Another indenture of sale dated almost 9 years later on 1/2 Jan 1711/12 adds a twist to the tale. It recorded the sale of the very same 70 acres by Thomas Scott Gent to Henry Loes, both of Norfolk Co, endorsed by Sarah and Joseph Muns.8 It shows that the 70 acres had always in fact been within the bounds of Scott’s patented lands and Wm Brahaite [sic] had mistakenly (fraudulently?) sold it to Loes [on 24 Feb 1702/3]. Another fragmentary court record around the same time as the 1703 deed (a few pages before) showed a court order for “William Brothett [to pay] Thomas Scott the summe of foure …”9 These various documents clarify and confirm some of our earlier tentative decipherments of the damaged 24 Feb 1702/3 deed, such as:

  • The site of the 70 acres was “on the southwestward side of Church Creek issuing out of the main western branch [of Elizabeth River] beginning at a little branch by the side of Church Creek formerly the bounds between Wm Brothwaite / Brathwait and Joseph Muns and running up Church Creek to Capt Craford’s line into the Great Swamp”.
  • The 70 acres were not—as we had deduced from lines 15 and 16 of the 1703 deed—part of the Patent granted to William Brothwait and Joseph Muns in 1678, but were in fact part of Mr Scott’s patents and had been wrongly sold by William.

Without going into further unnecessary details, it seems that our deed of 1703 was William Brothett’s 1703 wrongful sale of the 70 acres.

4. The moral of the tale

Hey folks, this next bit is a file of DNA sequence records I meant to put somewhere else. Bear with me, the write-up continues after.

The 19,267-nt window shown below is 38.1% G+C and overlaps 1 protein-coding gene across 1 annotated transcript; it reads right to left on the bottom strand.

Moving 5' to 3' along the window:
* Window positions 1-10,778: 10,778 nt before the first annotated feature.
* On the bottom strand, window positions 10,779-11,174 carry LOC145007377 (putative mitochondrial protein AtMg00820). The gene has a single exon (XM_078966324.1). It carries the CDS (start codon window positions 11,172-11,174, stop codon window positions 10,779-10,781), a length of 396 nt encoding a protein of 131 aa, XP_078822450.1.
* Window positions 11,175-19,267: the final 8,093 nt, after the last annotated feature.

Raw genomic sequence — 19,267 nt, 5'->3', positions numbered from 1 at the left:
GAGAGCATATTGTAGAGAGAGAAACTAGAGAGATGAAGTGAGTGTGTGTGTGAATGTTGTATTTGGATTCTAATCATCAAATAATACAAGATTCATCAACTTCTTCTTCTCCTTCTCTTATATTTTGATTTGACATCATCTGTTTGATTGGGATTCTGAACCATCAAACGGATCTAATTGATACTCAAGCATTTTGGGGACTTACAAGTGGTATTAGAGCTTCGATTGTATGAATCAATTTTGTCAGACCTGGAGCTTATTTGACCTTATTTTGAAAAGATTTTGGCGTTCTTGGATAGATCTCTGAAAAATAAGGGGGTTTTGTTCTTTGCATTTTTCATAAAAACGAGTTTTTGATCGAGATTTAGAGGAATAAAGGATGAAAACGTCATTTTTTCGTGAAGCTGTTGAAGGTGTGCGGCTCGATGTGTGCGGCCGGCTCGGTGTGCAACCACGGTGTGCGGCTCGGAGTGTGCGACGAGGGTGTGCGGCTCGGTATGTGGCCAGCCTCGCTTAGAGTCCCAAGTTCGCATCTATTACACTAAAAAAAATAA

The main lessons I learnt here are:

  • Always strive to get as close as possible to original documents.
  • Scrutinise the text letter by letter, especially names.
  • Keep aware of the temptation to jump to conclusions.
  • When you do uncover an error that you have published, don’t cover it up again, but publicise your correction asap, whatever the knock-on effect may be.

The focus should always be on the quality and use of evidence to support a hypothesis. Evidence like a photocopy of a photocopy of a photocopy of a fragment of a document is poor quality and should only be used in a proof statement with caution. Transcribing original documents and publishing the results is valuable for those who can’t so easily access them, but the transcriber has a heavy responsibility to be accurate. Make a mistake and publish it and it may not be noticed by those without access, and from them it could be repeated by one, two, twenty, a hundred people…

This William and Mary of Norfolk Co Virginia were not Brocketts and were not the progenitors of the Brocketts of Virginia and North Carolina.

Page Last Updated: October 2, 2022

Footnotes

For full bibliographical details please see the sections Publications or Glossary.

Expand

[1] Versions of TBA dating back to 4 Feb 2005 have been preserved by archive.org.

[2] For ease of reference line numbers have been added. Underlined letters indicate abbreviations in the original like presents, written p'sents in the original; square brackets indicate suggested words or letters that are obscured or missing from the original.

[3] June 2000, p 32.

[4] Film #007645629, accessed 11 Aug 2022. Also at image 982/1116 of Deeds and wills, v. 5-6, 1686-1703 (Film # 007645617).

[5] Image 512/562, accessed 11 Aug 2022.

[6] Image 166/1116 of Deeds and wills, v. 5-6, 1686-1703 (Film # 007645617), accessed 11 Aug 2022. This was on the western side of the River and not to be confused with Little Creek on the eastern side.

[7] Library of Virginia Index of Patents No.6 1666-1679 (PartI & PartII) p 648, accessed 11 Aug 2022. But not in Nugent's Index in Cavaliers and pioneers; abstracts of Virginia land patents and grants, 1623-1800 pp 596-8 and 696.

[8] In 2 copies on images 73-4/562 (pp 131-132) of Deed book no. 9 1710-1717, film #007645631, accessed 11 Aug 2022.

[9] Image 976/1116 of Deeds and wills, v. 5-6, 1686-1703 (Film # 007645617), and image 509/562 of Deeds and wills, v. 6 1695-1703 (Film #007645629) both accessed 11 Aug 2022.